Business is not a one-size-fits-all approach; however, all companies can benefit from providing more freedom to their employees. Allowing your employees to gain their own autonomy within the workplace will create a cohesive and united team, paving the way for overall business success.
Here’s how to effectively manage your employees while also allowing them to embrace their freedom.
Why freedom is important for employees
Providing employees with autonomy at work is more likely to generate creative solutions among team members, especially if the work is complex and detail-oriented. Giving employees freedom during work will also lead to better productivity as employees are free to strike a proper work-life balance that will give them room to grow within the company. Employee freedom also leads to lower employee turnover and higher brand loyalty for your business.
6 ways to balance managing employees with providing freedom
Here are six ways to strike a balance between managing employees and giving them more freedom in the workplace.
[Read more: 9 Leadership Training Programs for Managers]
1. Allow employees to share ideas.
Giving employees the chance to share their ideas breeds innovation and creativity while building confidence that their contributions are impactful within the workplace. Great leaders understand that just because they are the manager, it doesn’t mean they always have the best solution. Oftentimes, employees working within the day-to-day operations have found ways to more efficiently and effectively execute their daily tasks. Giving employees the space to share their feedback and ideas — and providing a safe space to do so — will create a more positive work environment. If your door stays open to ideas, your employees will feel free to collaborate.
2. Offer employees flexibility.
Give your employees the opportunity to be directly involved in creating their own work schedules. Allow employees to decide whether they want to work in the office or remotely, let them set their own daily hours, and trust them to schedule their own time off. If you feel like this is “handing over the reins” too much, start with small steps like asking your employees what shift they prefer to work or which days they’d like to take off. Creating — and advocating for — a work-life balance will provide boundless freedom and, in turn, employee loyalty.
Check in with your employees about any challenges and concerns they have, and listen to them when they come to you directly with a problem.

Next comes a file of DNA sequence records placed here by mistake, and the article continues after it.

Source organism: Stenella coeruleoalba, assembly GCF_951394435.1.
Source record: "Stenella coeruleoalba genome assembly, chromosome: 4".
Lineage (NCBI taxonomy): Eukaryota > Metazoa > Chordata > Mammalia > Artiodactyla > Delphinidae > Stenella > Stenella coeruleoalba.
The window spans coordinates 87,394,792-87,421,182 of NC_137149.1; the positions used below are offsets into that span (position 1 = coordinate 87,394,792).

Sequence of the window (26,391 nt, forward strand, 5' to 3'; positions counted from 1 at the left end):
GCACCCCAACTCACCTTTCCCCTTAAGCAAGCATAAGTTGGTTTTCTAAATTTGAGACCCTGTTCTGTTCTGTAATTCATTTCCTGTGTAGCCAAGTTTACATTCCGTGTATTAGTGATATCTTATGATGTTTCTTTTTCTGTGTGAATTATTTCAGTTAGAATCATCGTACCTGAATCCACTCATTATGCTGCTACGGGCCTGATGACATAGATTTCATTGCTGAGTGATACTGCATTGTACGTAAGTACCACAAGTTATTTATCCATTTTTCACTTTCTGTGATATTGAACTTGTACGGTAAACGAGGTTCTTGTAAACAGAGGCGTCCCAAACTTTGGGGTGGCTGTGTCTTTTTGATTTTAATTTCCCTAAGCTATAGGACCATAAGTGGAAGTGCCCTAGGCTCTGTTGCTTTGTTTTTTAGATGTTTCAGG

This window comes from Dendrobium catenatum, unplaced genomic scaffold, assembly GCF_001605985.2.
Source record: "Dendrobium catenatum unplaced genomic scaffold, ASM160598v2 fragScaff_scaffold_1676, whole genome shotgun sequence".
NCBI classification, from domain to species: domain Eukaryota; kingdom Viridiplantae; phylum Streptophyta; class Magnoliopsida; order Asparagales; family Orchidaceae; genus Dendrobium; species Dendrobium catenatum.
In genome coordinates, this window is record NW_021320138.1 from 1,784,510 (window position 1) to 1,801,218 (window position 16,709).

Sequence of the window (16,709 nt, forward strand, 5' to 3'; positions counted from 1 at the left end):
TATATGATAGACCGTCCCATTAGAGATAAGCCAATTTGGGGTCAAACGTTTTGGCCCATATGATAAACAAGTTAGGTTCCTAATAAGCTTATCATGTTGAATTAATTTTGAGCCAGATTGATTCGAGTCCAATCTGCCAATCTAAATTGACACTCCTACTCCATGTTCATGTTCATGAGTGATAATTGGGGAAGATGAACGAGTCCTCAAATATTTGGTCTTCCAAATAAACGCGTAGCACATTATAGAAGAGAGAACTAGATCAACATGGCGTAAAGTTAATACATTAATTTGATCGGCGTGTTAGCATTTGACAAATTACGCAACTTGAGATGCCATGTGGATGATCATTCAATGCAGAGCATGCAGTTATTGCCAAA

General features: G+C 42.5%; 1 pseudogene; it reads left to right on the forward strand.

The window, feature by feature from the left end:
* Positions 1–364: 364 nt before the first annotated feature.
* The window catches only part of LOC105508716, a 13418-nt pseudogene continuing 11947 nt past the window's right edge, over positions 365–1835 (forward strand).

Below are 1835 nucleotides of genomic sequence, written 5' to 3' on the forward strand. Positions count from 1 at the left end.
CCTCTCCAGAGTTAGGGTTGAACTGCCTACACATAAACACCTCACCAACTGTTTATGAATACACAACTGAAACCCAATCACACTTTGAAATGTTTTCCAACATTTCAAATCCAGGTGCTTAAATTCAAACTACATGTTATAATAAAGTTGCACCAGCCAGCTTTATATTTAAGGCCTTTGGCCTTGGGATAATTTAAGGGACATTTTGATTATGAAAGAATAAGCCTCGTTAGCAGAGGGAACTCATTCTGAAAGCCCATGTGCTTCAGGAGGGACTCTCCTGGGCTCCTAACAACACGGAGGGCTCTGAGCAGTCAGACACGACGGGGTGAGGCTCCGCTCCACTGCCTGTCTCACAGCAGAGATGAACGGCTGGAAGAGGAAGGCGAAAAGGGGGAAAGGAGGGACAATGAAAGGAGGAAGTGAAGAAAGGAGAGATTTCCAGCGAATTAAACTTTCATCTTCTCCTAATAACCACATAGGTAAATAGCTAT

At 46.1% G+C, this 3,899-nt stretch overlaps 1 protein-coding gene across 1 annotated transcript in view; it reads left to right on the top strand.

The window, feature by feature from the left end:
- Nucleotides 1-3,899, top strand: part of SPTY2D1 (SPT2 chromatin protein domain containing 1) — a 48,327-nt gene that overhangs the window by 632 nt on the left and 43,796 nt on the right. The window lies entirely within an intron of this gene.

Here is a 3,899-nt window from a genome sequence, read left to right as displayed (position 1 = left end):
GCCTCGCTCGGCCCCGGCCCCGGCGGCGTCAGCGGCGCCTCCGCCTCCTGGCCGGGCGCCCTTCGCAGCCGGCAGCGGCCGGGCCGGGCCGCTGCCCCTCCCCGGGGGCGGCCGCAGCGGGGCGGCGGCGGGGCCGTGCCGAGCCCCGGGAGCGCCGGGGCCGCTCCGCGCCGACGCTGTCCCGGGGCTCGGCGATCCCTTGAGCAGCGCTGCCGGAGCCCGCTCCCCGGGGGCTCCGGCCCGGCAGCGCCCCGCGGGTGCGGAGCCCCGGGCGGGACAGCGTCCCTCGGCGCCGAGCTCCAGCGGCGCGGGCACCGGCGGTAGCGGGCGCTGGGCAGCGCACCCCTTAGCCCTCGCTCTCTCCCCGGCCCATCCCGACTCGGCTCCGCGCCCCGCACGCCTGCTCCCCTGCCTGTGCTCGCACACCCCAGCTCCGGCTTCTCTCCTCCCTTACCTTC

3. Let employees set their own professional goals.
Employees will come to work every day ready to do their best when they’re given more autonomy over their work life and career trajectory. Asking your employees about their professional goals and allowing them to work toward those milestones results in a liberated team. Fully support them on their growth journey.
4. Manage each employee with a unique approach.
Get to know how your employees work, by observing or asking them, and determine the best management style for each of them. People come from all walks of life, and each individual’s work style is unique. Introverts and extroverts should be managed differently, including those who work best independently or those who thrive during collaboration. Everyone on your team will succeed with the right kind of support. As the manager, be willing to take the time and figure out what that support means to each person on your team.
[Read more: 6 Tips for Managing a Multigenerational Team]
5. Lead with respect and trust.
As a leader, you have the opportunity to help foster the talent you see in your employees. Treat them as equals by demonstrating mutual respect and trust rather than micromanaging — i.e., controlling every aspect of their jobs. Respect and trust will create a positive work environment that can feel free rather than a place with restrictive movement and growth. Your skill as a leader is not positively related to how much freedom you give your employees.
6. Ask your team what roadblocks they’re facing.
Check in with your employees about any challenges and concerns they have, and listen to them when they come to you directly with a problem. Be open to making changes. If a previously established process is not working for an employee on your team, ask them to come up with a solution they think will work better for them (and maybe other employees, too). Just because something has always been done a certain way doesn’t mean it is still the best process to follow.
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Published August 31, 2022